Tributaries. The proposed rule would maintain jurisdiction over “tributaries” of traditional navigable waters, but would significantly change the prior definition of the term. The proposed rule no longer defines a tributary based on the presence of physical indicators of a bed, banks and an ordinary high-water mark. Rather, a tributary is defined by having perennial or intermittent flow. “Perennial flow” is continuous year-round surface water flow in a typical year. “Intermittent flow” is continuous surface water flow during certain times in a typical year and not merely in direct response to precipitation. Ephemeral channels of water that only flow in direct response to a precipitation event would be excluded under the proposed rule.
Wetlands. The proposed rule would significantly limit jurisdiction over wetlands. A wetland would be jurisdictional only if it is “adjacent” to a jurisdictional water, which means it either abuts (i.e., touches at least one point or side of) a jurisdictional water or has a direct hydrologic surface connection to a jurisdictional water. The proposed rule would exclude wetlands that have only subsurface hydrologic connections to a jurisdictional water.
Ditches. The proposed rule retains jurisdiction over some ditches (i.e., artificial channels) if they (1) are, were, or may be susceptible of being used in interstate or foreign commerce; (2) are constructed in a tributary or relocate or alter a tributary, and satisfy the definition of a tributary; or (3) are constructed in an adjacent wetland and satisfy the definition of a tributary. Notably, the preamble clarifies that “the burden of proof would be on the agencies to determine the historic status of the ditch construction, and if field and remote-based resources do not provide sufficient evidence to show that the ditch was constructed in a tributary or an adjacent wetland then a determination would be made that the ditch is not jurisdictional under this proposed rule.”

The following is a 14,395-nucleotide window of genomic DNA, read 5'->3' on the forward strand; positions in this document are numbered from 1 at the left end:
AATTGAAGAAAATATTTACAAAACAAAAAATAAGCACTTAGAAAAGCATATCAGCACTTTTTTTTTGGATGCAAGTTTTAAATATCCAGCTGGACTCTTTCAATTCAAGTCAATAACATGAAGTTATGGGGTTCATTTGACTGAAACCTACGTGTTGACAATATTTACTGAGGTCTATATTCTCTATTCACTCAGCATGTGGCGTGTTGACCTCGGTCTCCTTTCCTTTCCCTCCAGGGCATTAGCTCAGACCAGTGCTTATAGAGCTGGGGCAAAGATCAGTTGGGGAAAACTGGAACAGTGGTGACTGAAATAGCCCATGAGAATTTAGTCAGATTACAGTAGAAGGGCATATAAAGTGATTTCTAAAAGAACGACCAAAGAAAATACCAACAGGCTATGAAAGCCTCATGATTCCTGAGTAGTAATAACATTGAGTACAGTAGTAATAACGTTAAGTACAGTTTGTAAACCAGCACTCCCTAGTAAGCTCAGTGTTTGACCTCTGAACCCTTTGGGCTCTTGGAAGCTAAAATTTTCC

Lakes and Ponds. Lakes and ponds are jurisdictional if they (1) contribute perennial or intermittent flow to a traditional navigable water in a typical year (either directly or indirectly), or (2) are flooded by a non-wetland jurisdictional water in a typical year.
Impoundments. The proposed rule retains federal jurisdiction over impoundments of jurisdictional waters.
The proposed rule excludes ephemeral features (defined as surface water that flows or pools only in direct response to precipitation) and diffuse stormwater runoff. The proposed rule retains many existing exemptions, including for groundwater, prior converted cropland, artificially irrigated areas, upland artificial lakes and ponds, artificial depressions such as mining and construction pits, upland wastewater recycling structures, stormwater control features and waste treatment systems.
Other Notable Changes
Additional significant elements of the 2015 Clean Water Rule that would be abandoned include the following:
The proposed rule eliminates a category of jurisdictional waters known as “adjacent waters,” which were defined based on their distance from other jurisdictional waters.
The proposed rule no longer provides for certain wetlands and water bodies to be jurisdictional if they are determined, on a case-by-case basis, to have a “significant nexus” (either chemically, physically or biologically) to jurisdictional waters.
The proposed rule removes “interstate waters” as an independent category of jurisdictional waters.
The proposed rule is intended to provide greater clarity and regulatory certainty by setting bright-line rules for delineating the jurisdictional reach of the Clean Water Act. On the whole, the proposed rule would significantly limit federal jurisdiction, particularly over wetlands and tributaries. The new definition of “tributary” is particularly notable for many parts of the Western United States where ephemeral washes are common; those features would no longer be subject to the Clean Water Act, even if they have a bed, banks and ordinary high-water mark.
Further, by limiting the circumstances in which a Clean Water Act permit would be required, the proposed rule would limit the circumstances in which an environmental impact analysis is required under the National Environmental Policy Act. Particularly in the arid West, a Clean Water Act permit may be the only basis for subjecting a project to NEPA. And once NEPA is triggered, the statute’s connected action and cumulative impact doctrines generally will require that the environmental analysis extend well beyond the individual project component requiring a Clean Water Act permit.
The proposed rule will be published in the Federal Register in the coming days, which will begin a 60-day public comment period. The final rule will inevitably be challenged in court, so the scope of the Clean Water Act is likely to remain in flux for at least the next few years.